Clair Davis, Chaplain and Professor of Church History, Redeemer Seminary, Dallas TX

The Only Professionally-Designed Ministry Simulation You’ll Ever Find!

A few years back through our Summit Christian Leadership Center, we developed a leadership training experience that is the first of its kind in the seminary world:  The Sweetbriar Baptist Church Ministry Simulation.

Our faculty and students have all been delighted and surprised at how powerful and effective this experiential learning environment is for helping participants strengthen their leadership skills.  Several dozen students have completed the simulation over the past few years, and each of them rave about how beneficial it was for them.

We still have five slots open for the next installment of Sweetbriar Baptist — to be held January 16-20, 2012. We’re so excited about this new resource that we’d like to make a special offer to our alumni and supporters.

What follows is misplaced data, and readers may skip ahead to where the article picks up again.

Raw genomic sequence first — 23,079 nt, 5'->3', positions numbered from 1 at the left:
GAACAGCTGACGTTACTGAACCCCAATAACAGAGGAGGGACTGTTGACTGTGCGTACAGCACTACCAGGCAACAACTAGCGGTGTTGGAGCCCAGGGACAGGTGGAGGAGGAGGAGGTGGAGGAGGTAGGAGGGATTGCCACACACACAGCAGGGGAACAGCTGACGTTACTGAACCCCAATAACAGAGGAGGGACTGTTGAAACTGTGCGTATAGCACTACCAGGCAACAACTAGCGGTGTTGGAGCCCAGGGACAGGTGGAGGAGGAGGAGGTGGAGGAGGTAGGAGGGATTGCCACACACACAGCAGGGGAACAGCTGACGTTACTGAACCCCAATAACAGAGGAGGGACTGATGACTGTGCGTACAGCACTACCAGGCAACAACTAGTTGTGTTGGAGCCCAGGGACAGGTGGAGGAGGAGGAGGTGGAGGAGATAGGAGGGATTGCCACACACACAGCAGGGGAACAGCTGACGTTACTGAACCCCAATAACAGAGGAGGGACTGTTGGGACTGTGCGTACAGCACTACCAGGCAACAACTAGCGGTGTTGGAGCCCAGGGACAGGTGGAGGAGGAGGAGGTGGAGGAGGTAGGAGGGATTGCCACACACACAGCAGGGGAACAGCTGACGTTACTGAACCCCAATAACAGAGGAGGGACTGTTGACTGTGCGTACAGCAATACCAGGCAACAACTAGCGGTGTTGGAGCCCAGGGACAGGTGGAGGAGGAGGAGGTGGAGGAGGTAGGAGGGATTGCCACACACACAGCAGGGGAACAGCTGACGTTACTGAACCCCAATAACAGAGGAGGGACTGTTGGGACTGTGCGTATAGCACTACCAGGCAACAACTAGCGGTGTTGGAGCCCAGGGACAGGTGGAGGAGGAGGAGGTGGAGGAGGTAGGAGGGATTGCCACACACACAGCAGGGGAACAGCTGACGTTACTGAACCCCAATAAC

If the church you lead (or attend) will agree to take up a special offering for our Students’ Scholarship Fund, you can send two participants to Sweetbriar at no charge.  This is a great learning experience for vocational or non-vocational church leaders!  The personalized feedback you get from our faculty will encourage you with your leadership strengths and give you real direction for how to improve in areas where you need to grow.

Time is running out, and space is limited.  Call Gail Banz today at 215-368-7538, ext. 139 or email gbanz@cbs.edu for more information.

Why Pastors, and Not Professors, Are the Answer to Biblically Illiterate Congregations